All About Lily Chou-Chou (Riri Shushu no subete) (2001)
Average Rating: 6.8/10
Reviews Counted: 38
Fresh: 26 | Rotten: 12
No consensus yet.
Average Rating: 7.1/10
Critic Reviews: 14
Fresh: 10 | Rotten: 4
No consensus yet.
Average Rating: 4.1/5
User Ratings: 7,901
Wildly popular filmmaker Shunji Iwai breaks a three-year hiatus following his less than successful April Story with this elliptical drama about teenaged alienation, violence, and celebrity. The film centers on Yuichi Hasumi (Hayato Ichihara), an eighth grader who lives in a sleepy town in rural Japan with his mother, her boyfriend, and the boyfriend's son. At school he is beaten up and harassed by his former friend Hoshino. In order to scrape up the cash to meet Hoshino's daily extortion demand,
Jul 12, 2002 Wide
Feb 15, 2005
Cowboy Pictures - Official Site
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For all of its insights into the dream world of teen life, and its electronic expression through cyber culture, the film gives no quarter to anyone seeking to pull a cohesive story out of its 2 1/2-hour running time.
This movie is maddening. It conveys a simple message in a visual style that is willfully overwrought.
Once you get into its rhythm ... the movie becomes a heady experience.
While the story's undeniably hard to follow, Iwai's gorgeous visuals seduce.
Bravura, ambitious and profoundly disturbing. It is also a daunting, demanding experience, one whose complex structure makes it a challenge to track despite literate subtitles.
It is remarkable not for its flamboyance but for its stark honesty, captivating visual flair, and a style of filmmaking that differs from anything on this side of the Pacific.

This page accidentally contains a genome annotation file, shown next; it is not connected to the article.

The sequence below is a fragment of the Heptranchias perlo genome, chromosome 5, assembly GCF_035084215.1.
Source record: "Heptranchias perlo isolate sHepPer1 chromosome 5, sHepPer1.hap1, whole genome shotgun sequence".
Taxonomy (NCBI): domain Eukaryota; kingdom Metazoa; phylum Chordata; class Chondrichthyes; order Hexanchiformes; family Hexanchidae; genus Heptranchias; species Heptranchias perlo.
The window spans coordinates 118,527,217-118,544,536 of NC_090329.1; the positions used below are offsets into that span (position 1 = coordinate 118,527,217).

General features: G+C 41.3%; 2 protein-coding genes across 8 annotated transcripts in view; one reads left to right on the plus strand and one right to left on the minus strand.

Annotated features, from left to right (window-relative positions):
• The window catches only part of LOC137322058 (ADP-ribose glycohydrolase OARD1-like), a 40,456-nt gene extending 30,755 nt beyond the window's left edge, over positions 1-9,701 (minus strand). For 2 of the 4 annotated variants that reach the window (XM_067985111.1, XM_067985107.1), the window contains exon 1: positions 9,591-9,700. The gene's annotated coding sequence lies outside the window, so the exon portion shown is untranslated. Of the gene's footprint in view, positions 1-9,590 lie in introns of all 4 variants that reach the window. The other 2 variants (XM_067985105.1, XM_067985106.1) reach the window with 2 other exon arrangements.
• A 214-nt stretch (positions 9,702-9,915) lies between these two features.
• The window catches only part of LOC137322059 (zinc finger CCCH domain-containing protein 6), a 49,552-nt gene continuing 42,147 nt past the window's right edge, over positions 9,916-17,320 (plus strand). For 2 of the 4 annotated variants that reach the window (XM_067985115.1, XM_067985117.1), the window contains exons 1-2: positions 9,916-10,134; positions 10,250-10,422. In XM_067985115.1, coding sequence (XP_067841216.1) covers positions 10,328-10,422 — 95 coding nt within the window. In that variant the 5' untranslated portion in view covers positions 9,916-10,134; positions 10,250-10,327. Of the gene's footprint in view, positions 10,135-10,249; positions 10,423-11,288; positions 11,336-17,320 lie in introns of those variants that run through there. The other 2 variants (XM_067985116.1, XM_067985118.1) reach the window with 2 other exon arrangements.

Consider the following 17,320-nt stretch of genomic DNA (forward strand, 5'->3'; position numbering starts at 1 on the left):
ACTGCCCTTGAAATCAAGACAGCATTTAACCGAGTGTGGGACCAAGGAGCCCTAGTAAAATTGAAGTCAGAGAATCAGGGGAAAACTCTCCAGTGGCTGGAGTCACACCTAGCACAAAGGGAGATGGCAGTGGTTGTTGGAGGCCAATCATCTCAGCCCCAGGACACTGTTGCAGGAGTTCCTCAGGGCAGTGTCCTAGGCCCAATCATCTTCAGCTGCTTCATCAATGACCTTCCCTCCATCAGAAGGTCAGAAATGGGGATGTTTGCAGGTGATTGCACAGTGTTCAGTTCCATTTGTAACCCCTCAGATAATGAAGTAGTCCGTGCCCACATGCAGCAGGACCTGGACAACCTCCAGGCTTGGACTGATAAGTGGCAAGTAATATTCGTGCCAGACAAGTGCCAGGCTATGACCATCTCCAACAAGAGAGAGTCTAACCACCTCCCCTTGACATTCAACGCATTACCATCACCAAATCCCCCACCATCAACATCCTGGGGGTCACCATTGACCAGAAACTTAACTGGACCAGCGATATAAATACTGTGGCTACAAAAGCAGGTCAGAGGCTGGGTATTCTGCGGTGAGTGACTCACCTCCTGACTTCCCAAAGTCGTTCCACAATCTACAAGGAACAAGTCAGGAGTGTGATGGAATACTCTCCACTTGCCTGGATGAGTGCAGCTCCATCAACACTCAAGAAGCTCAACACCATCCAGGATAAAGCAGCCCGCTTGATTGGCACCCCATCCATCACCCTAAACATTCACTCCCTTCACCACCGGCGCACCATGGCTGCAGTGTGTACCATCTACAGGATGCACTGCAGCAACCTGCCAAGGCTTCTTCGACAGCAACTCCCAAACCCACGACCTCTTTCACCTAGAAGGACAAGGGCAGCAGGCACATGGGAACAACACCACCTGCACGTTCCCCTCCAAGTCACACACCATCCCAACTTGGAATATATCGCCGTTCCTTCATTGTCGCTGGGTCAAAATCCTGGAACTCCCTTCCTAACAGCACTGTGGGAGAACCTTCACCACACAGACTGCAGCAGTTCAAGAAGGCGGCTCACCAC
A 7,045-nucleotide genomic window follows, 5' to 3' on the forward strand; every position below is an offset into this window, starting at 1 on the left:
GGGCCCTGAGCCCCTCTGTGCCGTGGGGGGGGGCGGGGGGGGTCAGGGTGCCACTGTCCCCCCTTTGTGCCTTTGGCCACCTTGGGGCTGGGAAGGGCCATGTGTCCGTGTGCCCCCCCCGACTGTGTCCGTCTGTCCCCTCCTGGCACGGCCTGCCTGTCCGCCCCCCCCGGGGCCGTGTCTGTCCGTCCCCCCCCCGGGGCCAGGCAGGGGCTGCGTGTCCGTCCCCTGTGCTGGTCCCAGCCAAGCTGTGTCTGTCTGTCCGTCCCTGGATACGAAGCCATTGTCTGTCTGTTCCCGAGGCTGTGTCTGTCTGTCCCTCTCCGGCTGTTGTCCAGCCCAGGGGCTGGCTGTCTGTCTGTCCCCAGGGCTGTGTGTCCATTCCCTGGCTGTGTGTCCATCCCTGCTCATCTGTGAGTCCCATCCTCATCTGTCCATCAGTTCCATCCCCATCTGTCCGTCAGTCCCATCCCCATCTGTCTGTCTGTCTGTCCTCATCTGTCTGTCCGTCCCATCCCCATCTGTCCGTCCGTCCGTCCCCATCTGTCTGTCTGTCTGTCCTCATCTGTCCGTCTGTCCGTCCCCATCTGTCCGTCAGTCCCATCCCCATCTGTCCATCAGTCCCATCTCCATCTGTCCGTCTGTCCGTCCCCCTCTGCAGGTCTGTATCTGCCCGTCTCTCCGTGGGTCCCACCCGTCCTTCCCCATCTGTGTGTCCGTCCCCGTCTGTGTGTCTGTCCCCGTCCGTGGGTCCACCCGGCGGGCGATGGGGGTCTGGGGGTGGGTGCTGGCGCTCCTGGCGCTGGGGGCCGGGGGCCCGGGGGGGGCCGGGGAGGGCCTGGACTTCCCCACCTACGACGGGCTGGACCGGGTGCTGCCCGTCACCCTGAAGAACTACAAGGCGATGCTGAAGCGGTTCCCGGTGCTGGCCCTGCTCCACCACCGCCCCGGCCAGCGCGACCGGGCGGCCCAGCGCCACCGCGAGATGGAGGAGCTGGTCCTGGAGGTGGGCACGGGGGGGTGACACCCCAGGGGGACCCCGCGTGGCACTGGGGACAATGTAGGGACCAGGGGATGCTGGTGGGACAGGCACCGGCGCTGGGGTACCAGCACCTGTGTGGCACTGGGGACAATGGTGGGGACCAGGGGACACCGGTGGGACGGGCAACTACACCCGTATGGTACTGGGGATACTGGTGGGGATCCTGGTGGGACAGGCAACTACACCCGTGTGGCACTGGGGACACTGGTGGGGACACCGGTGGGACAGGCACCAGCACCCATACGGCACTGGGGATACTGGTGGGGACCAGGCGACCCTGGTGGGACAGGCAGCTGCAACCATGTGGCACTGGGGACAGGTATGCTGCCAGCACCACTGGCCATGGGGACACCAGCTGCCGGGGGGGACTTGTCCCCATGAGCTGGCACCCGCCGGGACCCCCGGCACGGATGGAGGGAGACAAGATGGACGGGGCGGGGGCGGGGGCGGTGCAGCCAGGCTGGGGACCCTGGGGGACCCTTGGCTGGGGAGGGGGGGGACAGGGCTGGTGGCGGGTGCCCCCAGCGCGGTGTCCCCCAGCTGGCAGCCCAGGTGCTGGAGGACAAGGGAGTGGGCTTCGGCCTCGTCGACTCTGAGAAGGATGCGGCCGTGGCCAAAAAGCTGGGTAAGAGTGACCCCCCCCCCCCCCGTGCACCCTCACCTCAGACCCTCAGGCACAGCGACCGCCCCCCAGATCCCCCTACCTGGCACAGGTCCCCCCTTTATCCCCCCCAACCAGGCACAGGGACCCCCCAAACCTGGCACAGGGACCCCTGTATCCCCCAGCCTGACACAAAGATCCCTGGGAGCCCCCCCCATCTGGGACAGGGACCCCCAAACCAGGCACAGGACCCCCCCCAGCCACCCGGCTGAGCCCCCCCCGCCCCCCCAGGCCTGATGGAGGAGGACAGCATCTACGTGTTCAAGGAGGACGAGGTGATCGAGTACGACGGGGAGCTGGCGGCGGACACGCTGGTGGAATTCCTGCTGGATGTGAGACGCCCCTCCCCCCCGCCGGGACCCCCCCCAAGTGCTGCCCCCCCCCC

The gutsy film didn't help itself by making it so difficult to follow the story and by being so morose.
One thing is for sure: This movie does not tell you a whole lot about Lily Chou-Chou.
I'm not sure All About Lily Chou-Chou made sense in my head, but it made sense in my heart.
Confusion is one of my least favourite emotions, especially when I have to put up with 146 minutes of it.
A difficult, absorbing film that manages to convey more substance despite its repetitions and inconsistencies than do most films than are far more pointed and clear.
... captures the pain and desperation of adolescent powerlessness and humiliation with powerful intimacy...
At an indulgent two and a half hours, the film plays like a poetry reading that drags on too long.
While this has the making of melodrama, the filmmaker cuts against this natural grain, producing a work that's more interested in asking questions than in answering them.
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